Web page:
Months went by. I met his wife and their newborn son. Although her head, legs and arms were fully covered, his wife wore white patent leather sandals with huge green flowers blooming between her exposed toes. Shoes that reminded me of Easter. I held her baby, she drank some tea. I asked her questions about growing up in Lebanon. She asked about life in New York City, where she has always dreamed of visiting. We discovered we both love to write and cook and share a love of languages. She agreed to teach me Arabic. I promised to help her brush up on her English. The secret to a good Tabbouleh, she told me, is a higher ratio of parsley to grain and lots of lemon juice. It drives her crazy that her husband leaves his dirty socks on the floor and why is it that men never seem to hear the baby cry during the night? We are similar, the two of us.

Similar. We Women.

While the walls of his house were being built, this man planted a large garden and each time we passed by his land to check on construction, he would give me fresh organic vegetables to take home. I made a vegetable lasagna for them.

They invited us to lunch. A grand table bursting with food and relatives, loud talk, laughter and languages. Cous cous and stuffed grape leaves and lamb, fish and eggplant, mashed soft with cumin. The lemon squares I had brought. I met this man's distinguished and gentle father--a Lebanese Muslim-- and his lovely mother-- a French Catholic. Lovers who fought against social, familial and religious opposition to marry. Their son was allowed to choose his own path and did so as a teenager, travelling to Lebanon to study Arabic and the Koran.

His mother told stories of him as a young boy: picky eater, shy but always getting into trouble it seems. This man blushed. He served his wife a plate of food and took the baby while she ate, cooing and bouncing him gently in his arms. He told a funny joke. I laughed.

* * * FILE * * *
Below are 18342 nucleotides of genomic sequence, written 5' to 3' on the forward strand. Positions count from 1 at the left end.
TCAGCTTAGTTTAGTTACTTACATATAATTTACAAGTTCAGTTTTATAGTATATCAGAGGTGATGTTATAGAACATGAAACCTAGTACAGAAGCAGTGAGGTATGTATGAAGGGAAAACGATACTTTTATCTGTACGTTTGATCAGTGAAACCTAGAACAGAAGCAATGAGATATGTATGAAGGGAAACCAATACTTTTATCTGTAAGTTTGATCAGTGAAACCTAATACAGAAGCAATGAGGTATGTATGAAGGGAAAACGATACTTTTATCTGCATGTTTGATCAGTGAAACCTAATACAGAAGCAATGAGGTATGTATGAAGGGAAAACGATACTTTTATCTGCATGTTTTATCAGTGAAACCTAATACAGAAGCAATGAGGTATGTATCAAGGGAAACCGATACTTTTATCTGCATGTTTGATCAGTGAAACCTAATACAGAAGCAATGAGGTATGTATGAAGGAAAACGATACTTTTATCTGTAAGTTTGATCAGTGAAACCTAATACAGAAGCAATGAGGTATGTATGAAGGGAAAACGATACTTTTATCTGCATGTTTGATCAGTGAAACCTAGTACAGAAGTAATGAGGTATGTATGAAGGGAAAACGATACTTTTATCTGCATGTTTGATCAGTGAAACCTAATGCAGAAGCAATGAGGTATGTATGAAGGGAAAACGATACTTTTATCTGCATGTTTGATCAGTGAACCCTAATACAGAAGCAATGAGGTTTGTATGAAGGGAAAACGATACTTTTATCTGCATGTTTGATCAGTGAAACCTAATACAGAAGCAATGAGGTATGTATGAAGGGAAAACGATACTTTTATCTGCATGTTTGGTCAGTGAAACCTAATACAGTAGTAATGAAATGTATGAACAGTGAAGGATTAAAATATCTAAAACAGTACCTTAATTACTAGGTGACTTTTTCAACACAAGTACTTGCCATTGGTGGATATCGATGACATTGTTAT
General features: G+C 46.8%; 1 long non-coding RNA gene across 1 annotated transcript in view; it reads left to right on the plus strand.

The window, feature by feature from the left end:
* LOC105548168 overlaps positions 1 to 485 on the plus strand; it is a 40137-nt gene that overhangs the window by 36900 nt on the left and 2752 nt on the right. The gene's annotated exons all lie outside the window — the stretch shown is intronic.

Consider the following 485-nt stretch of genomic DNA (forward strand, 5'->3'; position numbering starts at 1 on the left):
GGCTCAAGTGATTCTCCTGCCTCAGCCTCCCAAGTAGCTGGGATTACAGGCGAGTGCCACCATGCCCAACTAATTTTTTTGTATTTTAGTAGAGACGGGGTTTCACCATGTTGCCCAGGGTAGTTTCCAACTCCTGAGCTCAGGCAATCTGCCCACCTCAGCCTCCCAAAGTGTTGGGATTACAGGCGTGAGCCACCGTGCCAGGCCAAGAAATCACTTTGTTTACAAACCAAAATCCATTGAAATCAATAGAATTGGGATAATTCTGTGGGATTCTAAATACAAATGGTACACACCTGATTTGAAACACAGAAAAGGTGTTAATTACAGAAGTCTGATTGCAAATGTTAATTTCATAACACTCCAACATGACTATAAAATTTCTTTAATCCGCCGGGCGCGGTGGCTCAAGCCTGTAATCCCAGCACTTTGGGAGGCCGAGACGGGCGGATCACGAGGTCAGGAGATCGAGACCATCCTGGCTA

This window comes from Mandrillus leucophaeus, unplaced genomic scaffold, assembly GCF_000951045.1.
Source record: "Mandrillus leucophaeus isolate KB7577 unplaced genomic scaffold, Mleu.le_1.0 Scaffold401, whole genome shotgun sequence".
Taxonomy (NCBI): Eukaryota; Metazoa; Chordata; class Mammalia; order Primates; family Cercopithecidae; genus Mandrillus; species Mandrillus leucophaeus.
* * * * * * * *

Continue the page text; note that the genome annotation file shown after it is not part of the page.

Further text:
It began to matter less and less, my hand.

On Easter Sunday, my son broke his leg in a remote village far from medical assistance. Richard called this man and asked for help. He is a biologist, specializing in blood analysis and is therefore meaningfully connected to the medical community in Dakar.

Don't worry. I've made some calls. They're waiting for you.

A long wait in shock. An interminable ambulance ride. Surgery. Three titanium rods. Vomiting in the night.

A Visitor.

He came every day for three days, this man, gliding into the room in his lab coat and sitting with Jamie watching bad cartoons in French, ruffling my son's hair on the way out, stopping to talk to his nurse, sending up extra cookies.

This man. Unveiled.

As he passed me on his way out on the last day, he placed his hand over his heart as usual. This time, so did I. And I thanked him from the very bottom of mine.


While there is a very real world where misogyny, mistreatment and suppression of women prevails, there are also cultural assumptions that we hold for truth which color our experiences. Many assume (as I did) that a Muslim man who declines to shake a woman's hand does so because he believes the woman is "unclean" or "unworthy." The fact is that touching of any kind, but particularly the touching of hands between a man and a woman, is considered highly intimate and is therefore reserved exclusively for his wife (and immediate female relatives). By not shaking my hand, "this man" has shown dedication to his religion and respect for his wife. He shakes my daughters hand, and will continue to do so until she reaches puberty.

Placing the right hand over the heart as a formal greeting is considered a sincere sign of respect.

Saturday, December 15, 2012

Kite Strings

When I stopped to buy vegetables at the village stand this morning, Diarra, the Senegalese woman I buy from, took my hands. She had tears in her eyes. 

"Why so many guns?," she asked. It was an earnest question that deserved an honest answer.

"Because they're easy to get," I replied. "And people have the right to own them in the United States."

She shook her head.  "I don't understand."  Her daughter, who is two or three, had gotten sand in her mouth and started crying. She picked her up and wiped the grit from her tongue with her fingers.

"I don't want a gun. I don't need a gun. Do you have a gun?"

"No, I don't. I don't have a gun."

"You should bury your guns, not your children."

Believing the world to be small and intimate and woven together by family, she asked if any of the children were my relatives. I told her no, that I didn't think I knew anyone directly involved. 

"We are all involved," she said, "where children are concerned."

"Yes", I agreed. "That's true. They belonged to all of us."

Children have that capacity. They erase borders, straddle cultures, muddy the skin, weave religions, blur barriers, meld langauges, and wring the collective human heart when they are lost.

Like kites, lifted and light, they have already forgiven us and soared away, leaving us to wonder how the strings slipped through our fingers.